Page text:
Before selecting criteria for picking rule usage consider:
Which combination of picking rule and criteria will help achieve optimum material selection for your organization?
What is your organization's preference for picking based on the available criteria?
You must consider the combination of picking rule and criteria that will meet your requirements on material consumption in your organization. For example, you have a picking rule that ships material based on Lot FIFO. You can assign that rule to a particular customer so that material for that customer is shipped based on FIFO.
Before selecting the criteria, you must consider your organization's preference for picking based on the available criteria.
Consider your organization's picking order preference on what material to ship to which customer. For example, if certain kind of material should be picked based on customer requirements, then the rule assignments with customer as criteria are effective.
Consider your organization's preference on what material to ship based on carrier. For example, if the demand line is to be shipped via a specific carrier, then the carrier-based rule assignment will be effective.
Consider your organization's preference on what material to ship based on UOM class. For example, if the demand line to be shipped specifies a UOM that belongs to a particular UOM class, then the UOM class-based rule assignment will be effective
Consider your organization's preference on what material to ship to based on UOM. For example, you have the following rules. Rule 1 sorts the subinventories in such a way that the item is stored by UOM 'Case' in the top subinventories. Rule 2 sorts the subinventories in such a way that the item is stored by UOM 'Each' in the top subinventories. You can sequence the rule assignments such that the correct demand lines with appropriate UOMs are picked using the appropriate rules.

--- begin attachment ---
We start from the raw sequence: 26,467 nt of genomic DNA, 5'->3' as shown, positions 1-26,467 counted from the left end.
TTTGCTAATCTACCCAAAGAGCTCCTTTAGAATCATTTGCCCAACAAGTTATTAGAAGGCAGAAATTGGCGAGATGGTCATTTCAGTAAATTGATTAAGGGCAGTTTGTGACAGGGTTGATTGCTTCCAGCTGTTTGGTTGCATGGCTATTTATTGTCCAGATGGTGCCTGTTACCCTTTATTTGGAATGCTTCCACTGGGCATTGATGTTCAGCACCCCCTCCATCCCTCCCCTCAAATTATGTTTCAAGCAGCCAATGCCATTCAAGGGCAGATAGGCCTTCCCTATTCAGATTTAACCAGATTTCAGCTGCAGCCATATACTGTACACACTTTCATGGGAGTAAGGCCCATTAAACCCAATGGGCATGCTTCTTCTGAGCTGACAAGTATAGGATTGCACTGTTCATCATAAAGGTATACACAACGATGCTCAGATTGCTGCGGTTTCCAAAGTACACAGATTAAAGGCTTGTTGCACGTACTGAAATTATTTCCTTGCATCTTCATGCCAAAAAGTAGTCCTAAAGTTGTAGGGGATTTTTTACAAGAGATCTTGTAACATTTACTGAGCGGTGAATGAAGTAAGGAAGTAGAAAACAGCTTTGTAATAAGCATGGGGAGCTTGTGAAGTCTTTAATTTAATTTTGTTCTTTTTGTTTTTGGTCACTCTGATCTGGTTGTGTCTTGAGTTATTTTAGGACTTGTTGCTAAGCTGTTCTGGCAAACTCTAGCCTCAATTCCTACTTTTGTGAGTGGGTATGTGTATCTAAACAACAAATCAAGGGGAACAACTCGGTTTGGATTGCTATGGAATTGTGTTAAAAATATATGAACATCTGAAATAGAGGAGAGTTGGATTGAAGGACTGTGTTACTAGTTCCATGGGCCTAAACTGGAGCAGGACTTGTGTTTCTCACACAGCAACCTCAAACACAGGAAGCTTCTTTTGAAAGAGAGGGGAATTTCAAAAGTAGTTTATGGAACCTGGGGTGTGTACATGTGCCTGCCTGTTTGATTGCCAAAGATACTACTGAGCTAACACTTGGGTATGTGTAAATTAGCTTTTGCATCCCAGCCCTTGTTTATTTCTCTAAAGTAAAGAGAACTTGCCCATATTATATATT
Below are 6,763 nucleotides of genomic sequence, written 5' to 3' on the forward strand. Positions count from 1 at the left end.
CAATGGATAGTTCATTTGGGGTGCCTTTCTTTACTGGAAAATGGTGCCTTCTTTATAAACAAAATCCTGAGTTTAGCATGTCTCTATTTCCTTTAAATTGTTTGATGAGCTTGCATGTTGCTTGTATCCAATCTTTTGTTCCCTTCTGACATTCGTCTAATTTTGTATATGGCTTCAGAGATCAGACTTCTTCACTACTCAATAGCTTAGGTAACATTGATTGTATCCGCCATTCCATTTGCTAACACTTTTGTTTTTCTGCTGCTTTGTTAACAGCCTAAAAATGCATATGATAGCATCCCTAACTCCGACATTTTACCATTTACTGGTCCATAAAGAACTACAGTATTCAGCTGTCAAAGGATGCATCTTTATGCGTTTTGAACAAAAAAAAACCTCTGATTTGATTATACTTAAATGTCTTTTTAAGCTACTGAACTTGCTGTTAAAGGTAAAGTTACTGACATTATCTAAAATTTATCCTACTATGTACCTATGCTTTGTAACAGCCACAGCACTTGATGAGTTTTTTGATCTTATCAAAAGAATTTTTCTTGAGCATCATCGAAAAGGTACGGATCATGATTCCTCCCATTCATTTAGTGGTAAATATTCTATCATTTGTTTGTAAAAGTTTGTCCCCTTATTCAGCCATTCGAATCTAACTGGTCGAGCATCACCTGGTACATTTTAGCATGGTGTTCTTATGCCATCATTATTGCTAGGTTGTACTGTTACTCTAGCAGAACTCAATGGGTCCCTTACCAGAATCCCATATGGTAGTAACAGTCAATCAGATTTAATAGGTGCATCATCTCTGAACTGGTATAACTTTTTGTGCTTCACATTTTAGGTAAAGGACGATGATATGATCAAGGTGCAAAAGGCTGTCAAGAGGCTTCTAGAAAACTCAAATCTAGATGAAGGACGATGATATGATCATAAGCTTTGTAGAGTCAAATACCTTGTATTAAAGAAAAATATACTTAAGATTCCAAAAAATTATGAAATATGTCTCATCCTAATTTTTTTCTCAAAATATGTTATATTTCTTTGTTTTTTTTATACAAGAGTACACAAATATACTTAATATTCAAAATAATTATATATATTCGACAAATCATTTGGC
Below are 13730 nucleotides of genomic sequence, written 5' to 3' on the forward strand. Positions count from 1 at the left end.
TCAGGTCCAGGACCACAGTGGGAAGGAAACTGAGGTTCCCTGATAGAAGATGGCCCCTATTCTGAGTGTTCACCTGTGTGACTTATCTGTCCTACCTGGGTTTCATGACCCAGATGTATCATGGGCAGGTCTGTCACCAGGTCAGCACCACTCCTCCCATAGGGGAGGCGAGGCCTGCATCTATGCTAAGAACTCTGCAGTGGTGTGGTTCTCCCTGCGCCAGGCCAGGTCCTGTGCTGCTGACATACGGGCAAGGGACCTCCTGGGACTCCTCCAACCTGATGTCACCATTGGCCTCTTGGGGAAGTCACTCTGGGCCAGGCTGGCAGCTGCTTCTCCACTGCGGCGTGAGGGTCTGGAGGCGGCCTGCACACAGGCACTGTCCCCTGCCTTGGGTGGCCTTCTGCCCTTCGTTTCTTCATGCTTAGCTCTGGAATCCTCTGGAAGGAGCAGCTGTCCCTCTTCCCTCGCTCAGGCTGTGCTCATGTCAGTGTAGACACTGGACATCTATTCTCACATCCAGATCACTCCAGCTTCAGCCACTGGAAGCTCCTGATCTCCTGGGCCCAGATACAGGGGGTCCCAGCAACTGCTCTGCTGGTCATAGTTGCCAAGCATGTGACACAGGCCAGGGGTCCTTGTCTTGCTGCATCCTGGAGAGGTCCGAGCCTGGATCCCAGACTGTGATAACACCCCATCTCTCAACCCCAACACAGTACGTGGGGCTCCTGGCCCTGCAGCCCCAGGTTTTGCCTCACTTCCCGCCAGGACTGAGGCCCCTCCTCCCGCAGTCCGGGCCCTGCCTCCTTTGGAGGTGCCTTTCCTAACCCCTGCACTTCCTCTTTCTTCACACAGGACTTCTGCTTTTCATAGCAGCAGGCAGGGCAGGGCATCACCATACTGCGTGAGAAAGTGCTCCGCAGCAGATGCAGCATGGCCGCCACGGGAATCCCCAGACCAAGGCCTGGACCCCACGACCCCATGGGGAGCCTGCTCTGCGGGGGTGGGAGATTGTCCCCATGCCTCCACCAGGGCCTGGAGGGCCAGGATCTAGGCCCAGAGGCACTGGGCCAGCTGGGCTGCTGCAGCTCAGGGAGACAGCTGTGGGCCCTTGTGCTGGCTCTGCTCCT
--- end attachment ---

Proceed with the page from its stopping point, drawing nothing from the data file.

Consider your organization's preference on what material to ship to from which source subinventory.
Consider your organization's preference on what material to ship to which destination subinventory.
Consider your organization's preference for particular items. For example, if the material needs to be consumed in a certain way because of the characteristics of the item, then the appropriate picking rule should be assigned to the item criteria. Take the case of milk products that should be consumed within the expiration date. In that case, a picking rule that has shelf life material restriction and assigned to item criteria "milk products" can work best in optimizing material selection.
Consider your organization's preference to ship material that belong to particular item types. You can select the best possible combination of a picking rule and item type that will help make selection efficient.
ABC Assignment Group and Class
Consider your organization's preference on material to ship based on a particular ABC assignment group and class.
Transaction source type
Consider your organization's preference on material to ship based on a particular transaction source type.
Consider your organization's preference on material to ship based on a particular transaction type.
Consider your organization's preference on material to ship based on a particular transaction action.
You can enter different values into the Start Date and End Date fields. For example, if you select Week, you can enter 1 to represent the first week of the year, and 52 to represent the last week of the year. If you select Day of the Month, you can enter 1 to represent the first day of the month, and 31 to represent the last day of the month.